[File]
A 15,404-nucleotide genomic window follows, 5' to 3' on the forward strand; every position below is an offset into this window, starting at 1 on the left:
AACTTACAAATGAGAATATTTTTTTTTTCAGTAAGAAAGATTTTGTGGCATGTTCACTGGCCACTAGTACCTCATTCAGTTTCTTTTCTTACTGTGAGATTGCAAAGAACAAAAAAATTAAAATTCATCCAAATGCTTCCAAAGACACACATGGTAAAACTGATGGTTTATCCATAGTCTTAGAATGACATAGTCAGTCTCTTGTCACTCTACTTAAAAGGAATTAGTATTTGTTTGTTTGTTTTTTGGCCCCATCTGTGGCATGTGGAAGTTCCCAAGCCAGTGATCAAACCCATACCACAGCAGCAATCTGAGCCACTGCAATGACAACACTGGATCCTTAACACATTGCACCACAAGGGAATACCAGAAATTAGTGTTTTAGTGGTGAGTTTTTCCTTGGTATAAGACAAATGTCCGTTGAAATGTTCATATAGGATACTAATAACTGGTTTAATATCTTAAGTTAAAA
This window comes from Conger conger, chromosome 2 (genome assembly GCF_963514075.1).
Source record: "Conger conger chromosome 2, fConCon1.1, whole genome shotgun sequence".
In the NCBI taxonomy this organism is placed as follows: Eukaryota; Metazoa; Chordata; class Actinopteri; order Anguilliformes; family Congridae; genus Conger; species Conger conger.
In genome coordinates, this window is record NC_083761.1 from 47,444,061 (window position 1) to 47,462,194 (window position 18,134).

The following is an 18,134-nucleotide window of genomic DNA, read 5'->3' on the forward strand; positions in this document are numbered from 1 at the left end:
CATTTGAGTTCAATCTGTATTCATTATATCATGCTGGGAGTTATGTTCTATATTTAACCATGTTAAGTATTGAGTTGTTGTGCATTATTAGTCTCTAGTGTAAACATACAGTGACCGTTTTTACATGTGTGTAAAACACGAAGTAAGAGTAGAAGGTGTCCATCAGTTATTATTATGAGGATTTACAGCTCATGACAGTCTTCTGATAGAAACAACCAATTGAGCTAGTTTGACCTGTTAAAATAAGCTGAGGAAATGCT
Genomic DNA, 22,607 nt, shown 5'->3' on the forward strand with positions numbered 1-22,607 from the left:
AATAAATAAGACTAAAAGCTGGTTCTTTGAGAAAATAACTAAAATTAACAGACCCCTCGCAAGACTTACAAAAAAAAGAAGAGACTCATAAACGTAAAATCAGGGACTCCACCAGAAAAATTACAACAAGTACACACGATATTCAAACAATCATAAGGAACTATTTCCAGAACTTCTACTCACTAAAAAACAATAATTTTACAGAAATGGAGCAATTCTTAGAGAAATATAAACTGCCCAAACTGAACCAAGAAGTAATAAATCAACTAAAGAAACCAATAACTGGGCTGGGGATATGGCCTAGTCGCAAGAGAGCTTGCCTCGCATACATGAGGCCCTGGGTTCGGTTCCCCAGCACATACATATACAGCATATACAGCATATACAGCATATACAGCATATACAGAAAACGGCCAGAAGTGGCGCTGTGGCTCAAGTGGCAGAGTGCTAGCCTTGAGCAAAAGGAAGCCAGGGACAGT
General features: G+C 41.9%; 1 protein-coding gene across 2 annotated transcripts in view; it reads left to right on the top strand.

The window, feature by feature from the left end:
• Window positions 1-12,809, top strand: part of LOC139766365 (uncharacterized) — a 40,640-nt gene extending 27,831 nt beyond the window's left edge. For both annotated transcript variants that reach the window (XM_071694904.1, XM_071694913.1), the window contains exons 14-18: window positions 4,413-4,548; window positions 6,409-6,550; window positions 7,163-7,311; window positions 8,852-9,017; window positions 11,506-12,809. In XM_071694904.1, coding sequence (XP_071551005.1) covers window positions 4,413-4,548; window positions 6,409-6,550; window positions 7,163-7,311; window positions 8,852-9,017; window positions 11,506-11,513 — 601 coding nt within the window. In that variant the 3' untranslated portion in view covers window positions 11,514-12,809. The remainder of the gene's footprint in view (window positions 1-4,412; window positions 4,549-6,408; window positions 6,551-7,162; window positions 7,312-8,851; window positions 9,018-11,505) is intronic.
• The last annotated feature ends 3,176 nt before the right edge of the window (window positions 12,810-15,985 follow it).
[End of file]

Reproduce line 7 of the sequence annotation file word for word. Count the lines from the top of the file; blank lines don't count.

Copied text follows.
The following is an 18,134-nucleotide window of genomic DNA, read 5'->3' on the forward strand; positions in this document are numbered from 1 at the left end: